Are food colourings safe?

Health, Nutrition
junk food

30 years ago when my children were small I became concerned about the effect of colourings in food on their behaviour. I talked to other mums about this and was generally greeted with incredulity. They would say, “Manufacturers wouldn’t put things in our food that could be harmful” or “The government wouldn’t allow such a thing.”

In those distant days manufacturers were not obliged by law to list individual food colourings in the ingredients: it was enough just to say ‘colourings’. Requests from campaigning organisations, such as the Hyperactive Children’s Support Group, were fobbed off by manufacturers with the excuse that labels were too small to allow the inclusion of the list of actual colourings used. This excuse of the manufacturers disappeared when the list of European Community ‘E numbers’ was approved. Tartrazine became E102 and amaranth E123, and manufacturers legally had to include the name or the code for the food colouring on their products. The E number coding system dealt with the manufacturers apparently legitimate objection that there was not enough room on the label. However, by now the media was beginning to promote the idea that E numbers were bad for children. Concerned parents were scanning labels and avoiding anything with E numbers. Suddenly manufacturers found they did have enough room on the labels to list the names of the food colourings. They started using ‘tartrazine’ rather than the E number. Cynics would say that they did this so that uninformed parents would scan the ingredients list, not see and E numbers and assume that the product was OK.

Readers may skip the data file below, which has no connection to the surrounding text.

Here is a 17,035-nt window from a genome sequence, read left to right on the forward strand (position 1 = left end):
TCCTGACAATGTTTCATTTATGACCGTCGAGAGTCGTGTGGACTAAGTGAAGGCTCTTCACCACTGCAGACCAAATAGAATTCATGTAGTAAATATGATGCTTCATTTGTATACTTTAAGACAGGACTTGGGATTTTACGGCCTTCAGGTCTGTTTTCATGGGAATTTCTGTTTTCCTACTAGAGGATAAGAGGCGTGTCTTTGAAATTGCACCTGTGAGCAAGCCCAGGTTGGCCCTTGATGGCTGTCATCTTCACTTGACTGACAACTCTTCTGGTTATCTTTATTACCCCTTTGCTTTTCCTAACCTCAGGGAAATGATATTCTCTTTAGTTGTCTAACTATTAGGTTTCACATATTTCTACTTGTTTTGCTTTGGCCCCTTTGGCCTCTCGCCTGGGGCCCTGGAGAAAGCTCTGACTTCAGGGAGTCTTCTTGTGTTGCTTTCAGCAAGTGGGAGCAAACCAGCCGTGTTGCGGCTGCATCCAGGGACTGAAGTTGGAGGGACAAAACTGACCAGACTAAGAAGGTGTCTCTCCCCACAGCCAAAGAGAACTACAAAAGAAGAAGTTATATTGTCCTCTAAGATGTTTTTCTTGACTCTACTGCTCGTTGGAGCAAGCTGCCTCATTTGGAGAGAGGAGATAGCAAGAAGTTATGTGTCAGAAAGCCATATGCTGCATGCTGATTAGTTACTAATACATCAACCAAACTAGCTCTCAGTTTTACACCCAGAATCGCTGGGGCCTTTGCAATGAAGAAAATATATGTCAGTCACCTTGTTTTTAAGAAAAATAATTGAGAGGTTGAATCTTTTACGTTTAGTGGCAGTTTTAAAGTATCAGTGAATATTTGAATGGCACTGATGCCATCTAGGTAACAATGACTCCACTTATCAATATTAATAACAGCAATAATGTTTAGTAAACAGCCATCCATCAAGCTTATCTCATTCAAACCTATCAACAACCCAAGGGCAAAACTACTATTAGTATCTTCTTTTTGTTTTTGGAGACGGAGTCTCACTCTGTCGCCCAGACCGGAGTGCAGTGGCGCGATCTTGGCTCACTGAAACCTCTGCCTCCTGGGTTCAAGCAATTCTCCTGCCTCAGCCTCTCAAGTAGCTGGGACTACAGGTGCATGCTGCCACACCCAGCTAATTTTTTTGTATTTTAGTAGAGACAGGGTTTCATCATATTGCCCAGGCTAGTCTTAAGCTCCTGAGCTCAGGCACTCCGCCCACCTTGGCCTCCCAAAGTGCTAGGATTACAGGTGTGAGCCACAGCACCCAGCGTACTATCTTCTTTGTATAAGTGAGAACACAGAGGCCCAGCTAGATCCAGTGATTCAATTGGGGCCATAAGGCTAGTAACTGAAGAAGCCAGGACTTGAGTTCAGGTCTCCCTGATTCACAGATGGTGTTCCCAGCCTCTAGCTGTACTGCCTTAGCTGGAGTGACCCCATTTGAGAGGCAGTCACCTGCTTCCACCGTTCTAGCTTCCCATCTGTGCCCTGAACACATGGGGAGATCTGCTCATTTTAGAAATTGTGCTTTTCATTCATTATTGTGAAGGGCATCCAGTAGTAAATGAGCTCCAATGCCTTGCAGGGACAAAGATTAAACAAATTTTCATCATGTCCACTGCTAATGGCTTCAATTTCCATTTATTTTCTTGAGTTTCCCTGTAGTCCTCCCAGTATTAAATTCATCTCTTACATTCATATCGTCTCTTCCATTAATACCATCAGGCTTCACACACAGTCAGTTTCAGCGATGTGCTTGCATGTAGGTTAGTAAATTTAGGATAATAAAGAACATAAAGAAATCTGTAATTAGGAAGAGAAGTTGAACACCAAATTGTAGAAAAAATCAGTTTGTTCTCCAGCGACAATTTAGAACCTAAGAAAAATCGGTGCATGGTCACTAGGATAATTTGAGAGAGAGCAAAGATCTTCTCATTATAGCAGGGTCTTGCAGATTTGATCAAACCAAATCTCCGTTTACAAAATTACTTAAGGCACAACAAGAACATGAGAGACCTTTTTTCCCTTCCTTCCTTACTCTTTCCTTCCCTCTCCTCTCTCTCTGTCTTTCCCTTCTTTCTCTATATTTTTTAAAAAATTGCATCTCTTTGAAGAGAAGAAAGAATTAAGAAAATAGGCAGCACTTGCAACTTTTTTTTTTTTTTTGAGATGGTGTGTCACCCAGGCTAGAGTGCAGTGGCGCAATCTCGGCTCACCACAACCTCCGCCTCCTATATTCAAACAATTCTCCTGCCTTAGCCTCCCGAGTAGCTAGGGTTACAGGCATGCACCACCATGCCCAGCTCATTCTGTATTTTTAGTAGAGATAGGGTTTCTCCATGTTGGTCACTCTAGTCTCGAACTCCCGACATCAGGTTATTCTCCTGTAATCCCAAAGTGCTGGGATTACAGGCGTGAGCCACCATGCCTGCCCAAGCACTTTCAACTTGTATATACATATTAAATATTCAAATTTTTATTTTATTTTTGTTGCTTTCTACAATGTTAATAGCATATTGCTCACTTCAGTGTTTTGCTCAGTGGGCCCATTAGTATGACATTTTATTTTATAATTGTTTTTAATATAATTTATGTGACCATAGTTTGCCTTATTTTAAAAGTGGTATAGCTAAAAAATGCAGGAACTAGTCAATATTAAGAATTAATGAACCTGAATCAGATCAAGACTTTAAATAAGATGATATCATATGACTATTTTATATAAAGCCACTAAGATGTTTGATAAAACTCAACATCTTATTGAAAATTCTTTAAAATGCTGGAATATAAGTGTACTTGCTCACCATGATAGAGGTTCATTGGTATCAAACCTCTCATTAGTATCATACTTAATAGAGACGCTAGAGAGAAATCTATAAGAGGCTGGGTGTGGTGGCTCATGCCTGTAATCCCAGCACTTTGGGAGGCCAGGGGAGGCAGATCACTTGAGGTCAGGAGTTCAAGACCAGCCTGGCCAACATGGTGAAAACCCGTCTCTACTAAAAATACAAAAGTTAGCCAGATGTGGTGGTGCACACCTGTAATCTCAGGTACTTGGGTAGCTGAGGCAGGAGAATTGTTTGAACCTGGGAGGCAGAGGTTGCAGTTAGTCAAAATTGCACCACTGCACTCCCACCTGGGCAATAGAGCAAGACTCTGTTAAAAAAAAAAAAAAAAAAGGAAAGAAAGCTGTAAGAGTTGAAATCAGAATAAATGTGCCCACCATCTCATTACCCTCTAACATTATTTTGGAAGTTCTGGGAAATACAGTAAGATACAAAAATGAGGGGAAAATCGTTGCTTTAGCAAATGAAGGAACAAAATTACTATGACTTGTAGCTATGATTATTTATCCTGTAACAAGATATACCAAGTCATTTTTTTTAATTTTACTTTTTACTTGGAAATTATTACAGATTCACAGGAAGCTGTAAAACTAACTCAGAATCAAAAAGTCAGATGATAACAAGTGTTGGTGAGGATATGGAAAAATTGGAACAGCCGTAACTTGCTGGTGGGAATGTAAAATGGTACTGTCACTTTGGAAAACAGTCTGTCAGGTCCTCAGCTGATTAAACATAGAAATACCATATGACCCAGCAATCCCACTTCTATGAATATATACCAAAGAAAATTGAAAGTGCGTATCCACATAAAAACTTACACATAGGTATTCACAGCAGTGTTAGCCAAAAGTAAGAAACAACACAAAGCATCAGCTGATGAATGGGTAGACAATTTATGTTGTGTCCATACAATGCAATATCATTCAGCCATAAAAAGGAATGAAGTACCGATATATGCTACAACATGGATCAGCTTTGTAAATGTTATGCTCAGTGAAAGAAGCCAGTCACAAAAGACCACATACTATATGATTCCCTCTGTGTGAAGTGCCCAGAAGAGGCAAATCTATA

At the same time ‘natural’ colourings began to be used more extensively in everyday products. These are made from fruit and vegetables. For example, E162 (beetroot red) is extracted from beetroot, and E160c (capsanthin) comes from paprika. At first sight this seems like an improvement as ‘natural’ is bound to be better than ‘artificial’, but it is not necessarily so, because industrial solvents are usually used in the extraction process. Hexane, acetone and other industrial solvents break down cell walls in the fruit and vegetables and allow for maximum extraction of the colouring. Residues of these often remain in the finished product, but they do not need to be declared on the product. This is because they are part of a group of substances known as carry-over ingredients.

Carry-over ingredients are substances used in the manufacturing process that do not serve any technological purpose in the finished product. As well as being used in the manufacture of natural colours, solvents are also used to mix artificial or natural colours more efficiently through the finished product. Anti-foaming agents may be present that were added to control the amount of foam produced during processing in fruit juice production and other processes. Anti-caking agents may be present in small quantities after being used to make sure powders do not clog machinery during the production process. Because the quantity in the finished product is so small, these carry over ingredients do not need to be listed on the wrapper for the finished product. Just because they do not have to be listed, does not mean they are safe for the consumer.

Without realising it we can be buying food products that contain a mixture of chemicals that may be detrimental to our health – we just don’t know. Many people will consume a whole range of different chemicals through the food they eat. These chemicals could interact adversely – we just don’t know. Because it is not easy to do this sort of research, doesn’t mean that there is no effect on our health.

Of course, one way round this is not to buy any processed foods at all, but that is unrealistic for most people. The odd bit of junk food is not going to harm most people, but a healthy and practical rule is to check the list of ingredients on the food you buy; choose products that contain ingredients that you recognise and would have in your kitchen if you did lots of home cooking.